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timelydew

Fielder Dropping Ball While Out of Play

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timelydew    0

"If a fielder has complete possession of a batted or thrown ball and drops the ball while he is out of play, or if the fielder drops such a ball and it then goes out of play, the award is two bases from the position of the runners at the time the ball was dropped"

I guess my question is, has anyone ever seen this? I suppose the odds of this happening in a MLB park are next to none, especially regarding the first part (what with walls and all), but yeah. It's hard to find reference to this anywhere on the internet so I guess I'm asking if anyone has ever seen this at the pro level, or anywhere else. I'm picturing an outfielder, having made a legal catch or gathering the ball in near the wall after a hit, doing this. I found this on a site called baseball rules academy, and it appears to be from the MLB Umpires Manual, so perhaps it has happened. I have never seen nor read the manual, so I'm not sure.

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noumpere    2,413
8 minutes ago, timelydew said:

I didn't realize I'd opened up such a can of worms. To me, the rule implies that if, for example, you have a runner on second, and the batter hits a ball into foul territory near the seats (picture a MLB park), that a fielder leaping over the wall who gains possession of the ball, and drops it once they hit the ground not only doesn't record an out (per the rules for making a catch), but would also score the runner who was on second. That... is weird and doesn't seem right. Imagine that play ending a game. What an uproar you'd have. I'm just going off @Rich Ives answer....

I almost wish I'd never asked. I'm not disagreeing with Rich's interpretation. The way it's written, his answer seems plausible. Oddly enough, this is under the "deflected balls out of play" category. 

It's not right.  The play would be a foul ball, no runners advance.

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noumpere    2,413
6 minutes ago, Aging_Arbiter said:

Noted.  I was replying from my own personal experience.  I had included myself in the "anyone" spectrum of the question.

You are not "no one."  ;)

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beerguy55    180
1 hour ago, timelydew said:

If a fielder has complete possession of a batted or thrown ball and drops the ball while he is out of play

Maybe I'm confused on the rules - why would it matter if he drops the ball or not....if he's out of play with the ball doesn't everything end right there?   And isn't it just one base?   The second half about dropping the ball and it going out of play makes sense...the first part does not.

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timelydew    0
2 minutes ago, beerguy55 said:

Maybe I'm confused on the rules - why would it matter if he drops the ball or not....if he's out of play with the ball doesn't everything end right there?   And isn't it just one base?   The second half about dropping the ball and it going out of play makes sense...the first part does not.

Yeah, the first part gets me too. I honestly don't know. Pretty befuddled by that.

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noumpere    2,413
17 minutes ago, beerguy55 said:

Maybe I'm confused on the rules - why would it matter if he drops the ball or not....if he's out of play with the ball doesn't everything end right there?   And isn't it just one base?   The second half about dropping the ball and it going out of play makes sense...the first part does not.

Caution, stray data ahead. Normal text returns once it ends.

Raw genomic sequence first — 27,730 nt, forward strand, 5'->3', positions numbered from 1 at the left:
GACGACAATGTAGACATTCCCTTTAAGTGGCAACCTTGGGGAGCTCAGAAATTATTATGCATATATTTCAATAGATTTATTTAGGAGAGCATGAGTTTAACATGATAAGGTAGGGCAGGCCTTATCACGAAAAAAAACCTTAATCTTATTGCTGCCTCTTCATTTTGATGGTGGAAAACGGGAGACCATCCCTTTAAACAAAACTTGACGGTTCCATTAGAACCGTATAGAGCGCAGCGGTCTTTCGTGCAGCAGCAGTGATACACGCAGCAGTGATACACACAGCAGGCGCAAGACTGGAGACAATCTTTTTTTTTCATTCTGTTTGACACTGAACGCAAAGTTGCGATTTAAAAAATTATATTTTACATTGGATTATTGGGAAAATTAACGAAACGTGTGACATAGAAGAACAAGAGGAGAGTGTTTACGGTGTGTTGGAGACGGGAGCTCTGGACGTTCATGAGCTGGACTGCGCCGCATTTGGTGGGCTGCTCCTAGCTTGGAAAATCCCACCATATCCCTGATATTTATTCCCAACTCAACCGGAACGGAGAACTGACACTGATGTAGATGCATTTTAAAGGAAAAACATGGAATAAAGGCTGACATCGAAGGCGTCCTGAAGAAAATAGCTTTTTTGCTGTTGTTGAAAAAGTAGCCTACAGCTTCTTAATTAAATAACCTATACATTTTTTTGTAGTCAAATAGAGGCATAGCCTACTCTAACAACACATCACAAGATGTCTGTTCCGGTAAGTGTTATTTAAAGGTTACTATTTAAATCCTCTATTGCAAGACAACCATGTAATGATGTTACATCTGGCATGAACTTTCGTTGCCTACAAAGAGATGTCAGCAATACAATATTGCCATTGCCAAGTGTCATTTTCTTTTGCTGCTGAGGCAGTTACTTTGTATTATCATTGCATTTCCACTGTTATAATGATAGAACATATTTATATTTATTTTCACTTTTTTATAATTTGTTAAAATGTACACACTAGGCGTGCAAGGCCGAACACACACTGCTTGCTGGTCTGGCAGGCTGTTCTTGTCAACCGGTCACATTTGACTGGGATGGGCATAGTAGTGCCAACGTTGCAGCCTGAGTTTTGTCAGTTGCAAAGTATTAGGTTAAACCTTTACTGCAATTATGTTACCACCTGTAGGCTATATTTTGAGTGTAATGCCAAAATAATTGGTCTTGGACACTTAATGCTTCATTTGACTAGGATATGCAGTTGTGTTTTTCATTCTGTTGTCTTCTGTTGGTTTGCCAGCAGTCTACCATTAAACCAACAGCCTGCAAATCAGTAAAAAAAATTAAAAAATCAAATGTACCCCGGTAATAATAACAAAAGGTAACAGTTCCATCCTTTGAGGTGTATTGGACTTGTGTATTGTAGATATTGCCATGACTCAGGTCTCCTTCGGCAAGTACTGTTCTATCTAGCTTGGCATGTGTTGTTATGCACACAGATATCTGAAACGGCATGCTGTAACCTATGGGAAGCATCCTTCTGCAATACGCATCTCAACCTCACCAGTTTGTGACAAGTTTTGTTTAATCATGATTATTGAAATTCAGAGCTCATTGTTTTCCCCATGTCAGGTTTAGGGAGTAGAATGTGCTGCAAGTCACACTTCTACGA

It's leftover from when the rule allowed a ball to be carried into some dead ball areas and still be live as long as the fielder didn't fall or drop the ball.  (The specifics varied by code)

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Rich Ives    956
1 hour ago, timelydew said:

"If a fielder has complete possession of a batted or thrown ball and drops the ball while he is out of play, or if the fielder drops such a ball and it then goes out of play, the award is two bases from the position of the runners at the time the ball was dropped"

I guess my question is, has anyone ever seen this? I suppose the odds of this happening in a MLB park are next to none, especially regarding the first part (what with walls and all), but yeah. It's hard to find reference to this anywhere on the internet so I guess I'm asking if anyone has ever seen this at the pro level, or anywhere else. I'm picturing an outfielder, having made a legal catch or gathering the ball in near the wall after a hit, doing this. I found this on a site called baseball rules academy, and it appears to be from the MLB Umpires Manual, so perhaps it has happened. I have never seen nor read the manual, so I'm not sure.

Secure possession while leaping over the fence. Drop it when hitting the ground outside the playing field.  

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timelydew    0
31 minutes ago, Rich Ives said:

Secure possession while leaping over the fence. Drop it when hitting the ground outside the playing field.  

Isn't it considered a dropped ball and not an out if you hit the ground and the ball pops out?
"A catch is the act of a fielder in getting secure possession in his hand or glove of a ball in flight and firmly holding it; providing he does not use his cap, protector, pocket or any other part of his uniform in getting possession. It is not a catch, however, if simultaneously or immediately following his contact with the ball, he collides with a player, or with a wall, or if he falls down, and as a result of such collision or falling, drops the ball."